State Profile: New Mexico Wine Country

New Mexico was one of earliest places in the country to grow grapes, which were planted by Franciscan priests in 1629 in what is now the Middle Rio Grande Valley AVA. The state’s two other AVAs are the Mesilla Valley and Mimbres Valley. In the 1880’s census, New Mexico had twice the grape acreage of New York, and was the fifth largest wine producer in what is now the United States. As in other states, New Mexico’s wine industry was destroyed by Prohibition, and didn’t rebound (slowly) until after the government sponsored a study of traditional grape varieties in 1978.

Today the Land of Enchantment has a vibrant grape and wine scene, with broad-based industry creativity and energy harnessed by Chris Goblet, Executive Director of the New Mexico Wine Growers Association. The two annual Harvest Festivals in Albuquerque and Las Cruces are immensely popular consumer events and major money makers, and the organization also administers a $1 million Vineyard Restoration Fund created by the New Mexico legislature in 2022 to rebuild the economic and agricultural roots of the New Mexico wine industry.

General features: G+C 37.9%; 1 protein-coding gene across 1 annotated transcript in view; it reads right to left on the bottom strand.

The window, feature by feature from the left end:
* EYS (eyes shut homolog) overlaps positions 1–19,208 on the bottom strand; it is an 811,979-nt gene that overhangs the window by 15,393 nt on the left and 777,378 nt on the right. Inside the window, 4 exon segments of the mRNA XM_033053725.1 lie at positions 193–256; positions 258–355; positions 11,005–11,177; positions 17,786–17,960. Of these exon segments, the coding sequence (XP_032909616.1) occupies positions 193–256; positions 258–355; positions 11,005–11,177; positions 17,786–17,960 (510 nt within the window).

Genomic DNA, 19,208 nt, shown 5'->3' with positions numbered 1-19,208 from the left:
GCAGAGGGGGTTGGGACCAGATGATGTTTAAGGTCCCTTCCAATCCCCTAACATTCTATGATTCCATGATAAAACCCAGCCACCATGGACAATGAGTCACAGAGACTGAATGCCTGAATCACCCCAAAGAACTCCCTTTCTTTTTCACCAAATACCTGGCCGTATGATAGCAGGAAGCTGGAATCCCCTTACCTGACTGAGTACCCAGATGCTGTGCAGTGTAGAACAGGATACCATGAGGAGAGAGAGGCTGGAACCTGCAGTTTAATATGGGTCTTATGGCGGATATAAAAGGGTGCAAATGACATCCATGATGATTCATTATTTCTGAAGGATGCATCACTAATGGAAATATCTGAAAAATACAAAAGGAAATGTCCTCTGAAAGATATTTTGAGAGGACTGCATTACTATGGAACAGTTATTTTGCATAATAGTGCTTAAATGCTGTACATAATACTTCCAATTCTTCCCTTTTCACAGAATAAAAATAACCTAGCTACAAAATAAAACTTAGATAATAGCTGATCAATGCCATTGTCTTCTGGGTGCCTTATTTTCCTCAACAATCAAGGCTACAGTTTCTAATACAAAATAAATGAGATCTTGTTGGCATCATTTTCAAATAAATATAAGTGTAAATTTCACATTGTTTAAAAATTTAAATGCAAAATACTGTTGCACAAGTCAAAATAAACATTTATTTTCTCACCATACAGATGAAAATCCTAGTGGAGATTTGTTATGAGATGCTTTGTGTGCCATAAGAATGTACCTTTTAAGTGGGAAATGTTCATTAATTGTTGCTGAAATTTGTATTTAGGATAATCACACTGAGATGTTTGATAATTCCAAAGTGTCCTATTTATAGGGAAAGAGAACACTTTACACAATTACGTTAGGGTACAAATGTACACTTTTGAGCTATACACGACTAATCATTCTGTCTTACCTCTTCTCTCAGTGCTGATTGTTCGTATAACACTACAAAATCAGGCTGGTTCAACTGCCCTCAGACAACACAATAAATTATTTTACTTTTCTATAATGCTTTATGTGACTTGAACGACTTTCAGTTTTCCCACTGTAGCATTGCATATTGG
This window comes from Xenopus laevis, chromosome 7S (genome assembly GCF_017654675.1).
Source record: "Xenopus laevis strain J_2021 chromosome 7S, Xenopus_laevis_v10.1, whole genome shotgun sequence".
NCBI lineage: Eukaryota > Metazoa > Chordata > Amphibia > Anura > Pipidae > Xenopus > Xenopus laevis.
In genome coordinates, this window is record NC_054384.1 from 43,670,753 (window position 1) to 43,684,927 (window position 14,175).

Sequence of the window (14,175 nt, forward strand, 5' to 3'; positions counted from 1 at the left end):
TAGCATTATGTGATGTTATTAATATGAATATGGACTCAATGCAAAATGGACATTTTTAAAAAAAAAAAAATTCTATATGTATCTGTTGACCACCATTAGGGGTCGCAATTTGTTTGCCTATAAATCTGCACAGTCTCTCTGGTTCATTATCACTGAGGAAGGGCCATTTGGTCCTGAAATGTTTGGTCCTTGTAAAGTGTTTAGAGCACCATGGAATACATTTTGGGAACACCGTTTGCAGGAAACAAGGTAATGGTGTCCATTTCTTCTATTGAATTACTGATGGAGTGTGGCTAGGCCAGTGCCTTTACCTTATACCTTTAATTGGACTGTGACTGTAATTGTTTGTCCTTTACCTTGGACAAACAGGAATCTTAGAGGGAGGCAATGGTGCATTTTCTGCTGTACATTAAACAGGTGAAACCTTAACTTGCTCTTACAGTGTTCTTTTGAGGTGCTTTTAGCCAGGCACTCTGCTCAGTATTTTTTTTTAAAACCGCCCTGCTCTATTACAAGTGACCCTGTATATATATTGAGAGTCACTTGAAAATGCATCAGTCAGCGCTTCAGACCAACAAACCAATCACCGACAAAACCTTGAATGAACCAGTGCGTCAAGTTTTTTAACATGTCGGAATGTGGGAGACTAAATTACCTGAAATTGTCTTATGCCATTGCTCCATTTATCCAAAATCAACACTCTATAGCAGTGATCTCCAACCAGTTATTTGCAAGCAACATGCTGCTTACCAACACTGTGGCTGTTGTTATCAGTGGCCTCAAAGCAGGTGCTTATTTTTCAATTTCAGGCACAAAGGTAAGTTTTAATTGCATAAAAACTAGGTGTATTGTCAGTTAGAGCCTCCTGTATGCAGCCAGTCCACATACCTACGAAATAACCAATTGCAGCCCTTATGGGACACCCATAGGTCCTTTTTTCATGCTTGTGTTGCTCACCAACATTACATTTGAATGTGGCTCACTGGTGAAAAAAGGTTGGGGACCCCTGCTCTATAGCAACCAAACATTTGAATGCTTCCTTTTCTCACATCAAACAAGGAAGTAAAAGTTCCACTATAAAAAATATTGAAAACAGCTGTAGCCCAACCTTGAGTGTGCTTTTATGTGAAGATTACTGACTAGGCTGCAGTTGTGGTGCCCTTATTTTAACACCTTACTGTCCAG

Noisy Waters Winery, owned and operated by Jasper Riddle, is an example of how parts of the industry have grown in recent years. The winery has grown from 5 to 80 employees at several locations across New Mexico, added a new winemaking and wedding events facility, and been recognized by the Small Business Administration with prestigious awards. They also offer a wide range of wines, from traditional vinifera varietals to Red Chile Wine and Caliente Green Chile Wine, reflecting a favorite product of New Mexico which ends up in just about everything.

Great Grapes: Tempranillo

Most commonly associated with Spain and Portugal, with large acreage also in Argentina, this hot-climate grape is well suited to New Mexico, which produces the same aromatic, robust red wines that marry well with hearty and spicy foods.